United States District Court, N.D. Illinois, Eastern Division
JACK THOMAS, MARCIA HERTZ, and ARIFUR RAHMAN, on behalf of themselves and a class, Plaintiffs,
ASSET ACCEPTANCE, LLC, Defendant.
OPINION AND ORDER
ANDREA R. WOOD, District Judge.
Plaintiffs Jack Thomas, Marcia Hertz, and Arifur Rahman allege that Defendant Asset Acceptance, LLC ("Asset") violated the Fair Debt Collection Practices Act, 15 U.S.C. § 1692 et seq., in attempting to collect debts from each of them. The complaint alleges separate incidents relating to each plaintiff. However, the instant motion relates to a defense that Asset has raised only with respect to Thomas: that Thomas's debt is based on a Citibank credit card agreement under which all disputes about the agreement must be resolved through to mandatory arbitration. Asset claims to be Citibank's successor and has filed a motion to compel arbitration of Thomas's claim. (Dkt. Nos. 61, 78.) In response, Thomas has requested leave to conduct discovery prior to responding to the motion to compel arbitration. (Dkt. No. 81.) This Order memorializes and provides additional detail regarding the Court's oral ruling on April 2, 2014 granting Thomas's motion for discovery.
Asset's motion to compel arbitration is supported by multiple declarations regarding its claim of succession to Citibank's rights under the credit card agreement. The Declaration of Kenneth Proctor states that he is the "Manager-Litigation/Complaint Response" for Asset. (Def. Mot. to Compel Arbitration, Ex. A ¶ 1, Dkt. No. 62.) Proctor also states that some of the "business records" attached to the declaration "were created by businesses other than Asset." ( Id. ¶ 2.) With regard to such records, Proctor states, "[o]n information and belief, all of these records were made by, or from, information transmitted by a person with knowledge of the events described therein, at or near the time of the event described, were kept in the ordinary course of the regularly conducted business activity of such persons, and it is the regular practice of those business activities to make and rely upon such records." ( Id. ¶ 3.)
Proctor states that Asset purchased a portfolio of charged-off accounts from Sherman Acquisitions LLC on May 31, 2011 through a "Bill of Sale" that references an "Exhibit 2." ( Id. ¶ 3.) But Exhibit 2 is not included with Proctor's declaration. The declaration goes on to represent that "as part of the sale, " Sherman "transferred electronic records and other records of the charged-off accounts to Asset." ( Id. ¶ 4.) Furthermore, those records included an Excel file identifying all of the purchased accounts, including Thomas's account, but that the file "is not in a format that can be feasibly provided to the Court." ( Id. ¶ 5.) Proctor states that an attached page "is an abstract of the true and correct data from the Excel file pertaining to the Account." ( Id. ) The abstract does not indicate who prepared it or when it was prepared. Nor does it reference the Sherman-Asset sale that Proctor describes.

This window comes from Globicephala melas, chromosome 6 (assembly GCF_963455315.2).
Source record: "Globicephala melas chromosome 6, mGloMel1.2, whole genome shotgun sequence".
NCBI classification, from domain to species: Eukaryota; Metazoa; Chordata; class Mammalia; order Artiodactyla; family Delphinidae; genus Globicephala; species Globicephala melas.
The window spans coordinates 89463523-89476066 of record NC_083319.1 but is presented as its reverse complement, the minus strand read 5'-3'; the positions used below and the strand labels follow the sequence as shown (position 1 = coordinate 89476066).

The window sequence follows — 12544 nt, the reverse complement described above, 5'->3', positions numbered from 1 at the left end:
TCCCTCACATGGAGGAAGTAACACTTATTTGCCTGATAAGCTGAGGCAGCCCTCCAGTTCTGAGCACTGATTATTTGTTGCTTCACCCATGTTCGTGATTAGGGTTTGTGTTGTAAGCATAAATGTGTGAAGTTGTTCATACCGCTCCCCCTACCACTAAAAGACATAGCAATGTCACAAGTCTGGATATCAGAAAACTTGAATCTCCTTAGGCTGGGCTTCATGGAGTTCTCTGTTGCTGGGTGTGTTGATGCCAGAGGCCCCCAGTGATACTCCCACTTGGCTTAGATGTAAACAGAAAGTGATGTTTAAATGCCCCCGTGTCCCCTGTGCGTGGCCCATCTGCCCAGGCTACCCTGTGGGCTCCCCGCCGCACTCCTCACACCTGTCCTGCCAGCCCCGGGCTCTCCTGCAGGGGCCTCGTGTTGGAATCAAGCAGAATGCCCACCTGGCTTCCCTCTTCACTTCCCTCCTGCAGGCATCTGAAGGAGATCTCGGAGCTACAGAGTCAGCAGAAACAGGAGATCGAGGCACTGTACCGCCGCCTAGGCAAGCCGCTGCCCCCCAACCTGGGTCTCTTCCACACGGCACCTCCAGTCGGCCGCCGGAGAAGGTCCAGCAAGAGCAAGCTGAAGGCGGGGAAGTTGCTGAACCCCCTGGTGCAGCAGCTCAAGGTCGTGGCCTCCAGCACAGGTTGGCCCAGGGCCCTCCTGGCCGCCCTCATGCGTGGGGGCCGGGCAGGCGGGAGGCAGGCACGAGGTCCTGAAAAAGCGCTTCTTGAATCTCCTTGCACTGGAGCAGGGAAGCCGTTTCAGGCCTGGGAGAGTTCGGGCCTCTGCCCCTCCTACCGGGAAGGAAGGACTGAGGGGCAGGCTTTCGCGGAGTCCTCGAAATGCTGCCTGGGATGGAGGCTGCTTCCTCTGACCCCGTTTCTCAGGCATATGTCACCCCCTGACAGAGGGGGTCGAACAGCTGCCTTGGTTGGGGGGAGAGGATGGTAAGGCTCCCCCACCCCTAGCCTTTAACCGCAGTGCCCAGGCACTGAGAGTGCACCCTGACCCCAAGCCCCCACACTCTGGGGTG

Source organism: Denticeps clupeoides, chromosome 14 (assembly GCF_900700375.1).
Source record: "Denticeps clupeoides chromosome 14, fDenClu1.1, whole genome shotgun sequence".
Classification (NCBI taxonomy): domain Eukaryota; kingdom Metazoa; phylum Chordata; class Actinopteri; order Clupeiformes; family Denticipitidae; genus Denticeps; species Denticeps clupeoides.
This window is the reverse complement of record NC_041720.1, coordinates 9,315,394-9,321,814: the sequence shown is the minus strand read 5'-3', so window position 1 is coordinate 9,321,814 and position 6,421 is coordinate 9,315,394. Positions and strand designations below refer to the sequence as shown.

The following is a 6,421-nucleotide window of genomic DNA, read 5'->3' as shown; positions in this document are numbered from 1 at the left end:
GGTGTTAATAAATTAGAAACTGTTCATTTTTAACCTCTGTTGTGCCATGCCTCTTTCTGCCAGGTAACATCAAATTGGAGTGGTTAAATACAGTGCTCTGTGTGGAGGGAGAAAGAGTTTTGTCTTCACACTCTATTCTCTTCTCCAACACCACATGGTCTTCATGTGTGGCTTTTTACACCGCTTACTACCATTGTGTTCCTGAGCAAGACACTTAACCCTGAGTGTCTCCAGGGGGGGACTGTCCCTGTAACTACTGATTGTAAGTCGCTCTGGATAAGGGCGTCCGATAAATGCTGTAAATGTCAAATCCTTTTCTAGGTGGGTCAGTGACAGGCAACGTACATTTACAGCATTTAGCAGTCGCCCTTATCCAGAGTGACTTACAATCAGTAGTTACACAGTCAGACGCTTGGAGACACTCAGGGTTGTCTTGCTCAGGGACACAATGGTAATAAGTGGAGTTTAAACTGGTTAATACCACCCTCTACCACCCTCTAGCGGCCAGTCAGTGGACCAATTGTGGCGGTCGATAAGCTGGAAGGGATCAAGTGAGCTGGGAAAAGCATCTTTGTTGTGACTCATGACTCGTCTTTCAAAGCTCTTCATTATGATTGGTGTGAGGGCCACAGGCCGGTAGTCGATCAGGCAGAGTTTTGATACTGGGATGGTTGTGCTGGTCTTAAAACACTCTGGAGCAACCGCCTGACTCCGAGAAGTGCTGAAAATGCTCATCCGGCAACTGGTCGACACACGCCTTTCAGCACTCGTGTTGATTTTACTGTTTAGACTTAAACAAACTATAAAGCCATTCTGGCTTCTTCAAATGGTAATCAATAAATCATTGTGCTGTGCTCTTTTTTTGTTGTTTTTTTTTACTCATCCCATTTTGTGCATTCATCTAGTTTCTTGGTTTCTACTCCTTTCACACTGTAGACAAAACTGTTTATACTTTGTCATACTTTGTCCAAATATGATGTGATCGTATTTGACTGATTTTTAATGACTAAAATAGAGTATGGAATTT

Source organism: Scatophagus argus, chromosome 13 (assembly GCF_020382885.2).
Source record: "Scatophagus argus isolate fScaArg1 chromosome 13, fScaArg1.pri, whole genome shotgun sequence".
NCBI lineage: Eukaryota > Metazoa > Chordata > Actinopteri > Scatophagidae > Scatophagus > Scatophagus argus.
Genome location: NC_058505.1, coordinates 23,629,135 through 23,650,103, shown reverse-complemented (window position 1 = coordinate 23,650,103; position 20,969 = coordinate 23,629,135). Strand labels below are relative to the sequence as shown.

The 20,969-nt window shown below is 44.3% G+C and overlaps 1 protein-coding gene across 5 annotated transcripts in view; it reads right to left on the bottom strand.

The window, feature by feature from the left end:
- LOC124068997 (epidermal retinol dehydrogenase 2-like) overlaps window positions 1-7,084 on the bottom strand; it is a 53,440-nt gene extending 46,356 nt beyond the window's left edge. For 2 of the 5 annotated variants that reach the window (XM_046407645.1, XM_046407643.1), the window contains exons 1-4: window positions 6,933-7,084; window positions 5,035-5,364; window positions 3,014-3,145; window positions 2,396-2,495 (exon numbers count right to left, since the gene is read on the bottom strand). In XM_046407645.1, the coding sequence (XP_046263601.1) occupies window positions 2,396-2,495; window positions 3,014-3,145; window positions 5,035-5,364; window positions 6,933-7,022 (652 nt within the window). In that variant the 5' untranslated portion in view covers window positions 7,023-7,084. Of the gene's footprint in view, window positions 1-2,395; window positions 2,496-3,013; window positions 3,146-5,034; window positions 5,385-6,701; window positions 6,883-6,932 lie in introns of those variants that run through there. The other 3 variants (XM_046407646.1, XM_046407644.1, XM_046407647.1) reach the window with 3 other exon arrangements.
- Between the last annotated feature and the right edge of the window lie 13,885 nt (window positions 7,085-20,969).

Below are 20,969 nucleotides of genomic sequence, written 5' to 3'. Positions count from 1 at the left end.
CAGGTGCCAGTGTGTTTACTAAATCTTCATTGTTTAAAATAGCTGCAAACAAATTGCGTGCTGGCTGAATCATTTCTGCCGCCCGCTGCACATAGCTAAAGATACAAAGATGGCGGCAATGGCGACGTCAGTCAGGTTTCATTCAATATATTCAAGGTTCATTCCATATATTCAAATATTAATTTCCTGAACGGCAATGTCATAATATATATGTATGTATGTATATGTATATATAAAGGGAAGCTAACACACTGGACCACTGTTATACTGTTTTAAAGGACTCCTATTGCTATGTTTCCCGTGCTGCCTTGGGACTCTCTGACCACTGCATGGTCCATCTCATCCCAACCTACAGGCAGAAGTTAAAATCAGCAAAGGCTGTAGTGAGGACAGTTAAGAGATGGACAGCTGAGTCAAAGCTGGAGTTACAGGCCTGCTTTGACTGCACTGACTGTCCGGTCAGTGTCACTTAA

Asset's motion also relies upon the Declaration of Meghan Emmerich to describe the Citibank-Sherman transactions. (Def. Mot. to Compel Arbitration, Ex. B, Dkt. No. 62.) In her declaration, Emmerich states that she is "currently employed as a managing paralegal for Resurgent Capital Services, LP, master servicer for the Sherman Companies." ( Id. ¶ 1.) She purports to have made the statements in the declaration "from [her] own personal knowledge of the matters set forth herein, or on information and belief based upon my review of the business records of the Sherman Companies." ( Id. ) According to Emmerich, Sherman Originator III, LLC purchased the Thomas account from Citibank, transferred it to Sherman Originator, LLC, which transferred it to LVNV Funding, LLC, which transferred it to Sherman Acquisitions, LLC. ( Id. ¶ 3.)
Although Emmerich states in her declaration that Sherman Originator III, LLC purchased the Thomas account from Citibank, Asset's motion also incorporates affidavits from other people that describe a different Sherman entity as the buyer. The affidavit of Cathrine Reinecke identifies her as a "Vice President of Citibank, N.A." and its "duly authorized custodian of the records, " and states that Citibank sold the Thomas account to "Sherman Financial, " not Sherman Originator III. (Def. Mot. to Compel Arbitration, Ex. C at ¶ 3, Dkt. No. 62.) The declaration of another Citibank employee, Elizabeth Barnette, like Reinecke's affidavit, states that the Thomas account was "sold to Sherman Financial, " with no mention of Sherman Originator III. (Def. Mot. to Compel Arbitration, Ex. D at ¶ 10, Dkt. No. 62.)